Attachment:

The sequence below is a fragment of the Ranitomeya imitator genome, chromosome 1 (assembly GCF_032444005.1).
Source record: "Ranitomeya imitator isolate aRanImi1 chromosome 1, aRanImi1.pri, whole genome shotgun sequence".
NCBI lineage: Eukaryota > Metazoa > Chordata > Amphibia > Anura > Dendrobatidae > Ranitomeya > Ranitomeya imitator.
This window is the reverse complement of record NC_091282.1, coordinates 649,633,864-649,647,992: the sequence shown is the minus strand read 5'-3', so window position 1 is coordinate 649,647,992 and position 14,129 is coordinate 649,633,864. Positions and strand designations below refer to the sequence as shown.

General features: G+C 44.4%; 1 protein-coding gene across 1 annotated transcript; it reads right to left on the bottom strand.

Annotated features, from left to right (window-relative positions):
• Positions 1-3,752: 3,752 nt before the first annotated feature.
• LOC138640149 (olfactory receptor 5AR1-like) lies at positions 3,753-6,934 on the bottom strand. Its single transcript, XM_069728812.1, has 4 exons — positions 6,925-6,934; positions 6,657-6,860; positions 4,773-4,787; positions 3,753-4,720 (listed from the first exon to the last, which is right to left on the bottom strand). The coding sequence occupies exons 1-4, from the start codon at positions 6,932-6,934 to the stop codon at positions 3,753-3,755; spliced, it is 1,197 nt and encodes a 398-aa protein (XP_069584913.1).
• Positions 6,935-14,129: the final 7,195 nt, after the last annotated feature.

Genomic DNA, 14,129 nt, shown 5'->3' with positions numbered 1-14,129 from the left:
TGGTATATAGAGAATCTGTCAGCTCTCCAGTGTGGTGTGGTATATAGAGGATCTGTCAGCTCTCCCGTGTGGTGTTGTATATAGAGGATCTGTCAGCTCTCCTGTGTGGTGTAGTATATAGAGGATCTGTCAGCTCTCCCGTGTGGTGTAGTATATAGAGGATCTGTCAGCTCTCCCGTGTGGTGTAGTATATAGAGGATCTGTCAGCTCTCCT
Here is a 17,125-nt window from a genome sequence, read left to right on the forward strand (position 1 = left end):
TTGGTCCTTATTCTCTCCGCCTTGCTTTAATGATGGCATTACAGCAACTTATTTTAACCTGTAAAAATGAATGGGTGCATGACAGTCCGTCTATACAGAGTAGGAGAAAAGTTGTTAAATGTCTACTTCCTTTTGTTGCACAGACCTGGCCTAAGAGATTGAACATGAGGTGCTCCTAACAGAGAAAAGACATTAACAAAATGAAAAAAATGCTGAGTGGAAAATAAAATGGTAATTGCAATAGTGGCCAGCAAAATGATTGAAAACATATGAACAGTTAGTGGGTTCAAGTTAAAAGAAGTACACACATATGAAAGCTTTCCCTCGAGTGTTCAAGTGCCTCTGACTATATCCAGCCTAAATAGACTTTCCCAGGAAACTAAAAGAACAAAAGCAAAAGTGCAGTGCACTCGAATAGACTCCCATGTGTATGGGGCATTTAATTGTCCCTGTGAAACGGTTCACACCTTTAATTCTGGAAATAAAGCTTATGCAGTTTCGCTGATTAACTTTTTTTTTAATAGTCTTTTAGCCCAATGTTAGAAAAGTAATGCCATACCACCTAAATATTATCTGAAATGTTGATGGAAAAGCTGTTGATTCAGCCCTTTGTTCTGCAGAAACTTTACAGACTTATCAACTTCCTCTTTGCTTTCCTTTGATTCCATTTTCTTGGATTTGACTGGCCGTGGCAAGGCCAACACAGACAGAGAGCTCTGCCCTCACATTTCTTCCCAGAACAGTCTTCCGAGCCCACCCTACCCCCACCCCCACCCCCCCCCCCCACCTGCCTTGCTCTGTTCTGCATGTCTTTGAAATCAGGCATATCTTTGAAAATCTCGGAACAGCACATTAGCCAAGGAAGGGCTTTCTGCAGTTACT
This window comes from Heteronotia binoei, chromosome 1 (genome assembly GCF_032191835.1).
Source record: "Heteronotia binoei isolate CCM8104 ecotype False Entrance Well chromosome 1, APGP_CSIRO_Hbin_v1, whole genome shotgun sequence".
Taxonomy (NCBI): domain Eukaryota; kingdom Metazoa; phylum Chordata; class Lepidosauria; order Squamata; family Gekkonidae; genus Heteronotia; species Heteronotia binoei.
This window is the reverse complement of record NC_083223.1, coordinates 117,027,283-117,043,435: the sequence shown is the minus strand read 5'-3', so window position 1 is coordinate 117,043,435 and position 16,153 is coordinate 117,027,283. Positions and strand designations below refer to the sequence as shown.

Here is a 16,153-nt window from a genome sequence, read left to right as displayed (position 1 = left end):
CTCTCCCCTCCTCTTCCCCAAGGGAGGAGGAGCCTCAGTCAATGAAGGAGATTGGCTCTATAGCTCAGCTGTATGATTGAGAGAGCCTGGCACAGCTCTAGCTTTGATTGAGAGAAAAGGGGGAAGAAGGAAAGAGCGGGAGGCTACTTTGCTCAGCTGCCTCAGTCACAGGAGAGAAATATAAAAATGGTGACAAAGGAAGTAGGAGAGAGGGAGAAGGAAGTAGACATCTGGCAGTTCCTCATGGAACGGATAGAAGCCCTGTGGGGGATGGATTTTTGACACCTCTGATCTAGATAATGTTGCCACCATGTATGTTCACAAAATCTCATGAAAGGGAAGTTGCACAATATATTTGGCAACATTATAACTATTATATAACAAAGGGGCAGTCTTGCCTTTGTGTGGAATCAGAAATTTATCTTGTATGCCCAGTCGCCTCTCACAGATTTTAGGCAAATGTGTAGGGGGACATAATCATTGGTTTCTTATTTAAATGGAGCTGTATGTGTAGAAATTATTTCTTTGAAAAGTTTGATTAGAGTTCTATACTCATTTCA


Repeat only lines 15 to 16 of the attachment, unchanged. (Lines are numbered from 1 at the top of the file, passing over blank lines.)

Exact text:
Source record: "Heteronotia binoei isolate CCM8104 ecotype False Entrance Well chromosome 1, APGP_CSIRO_Hbin_v1, whole genome shotgun sequence".
Taxonomy (NCBI): domain Eukaryota; kingdom Metazoa; phylum Chordata; class Lepidosauria; order Squamata; family Gekkonidae; genus Heteronotia; species Heteronotia binoei.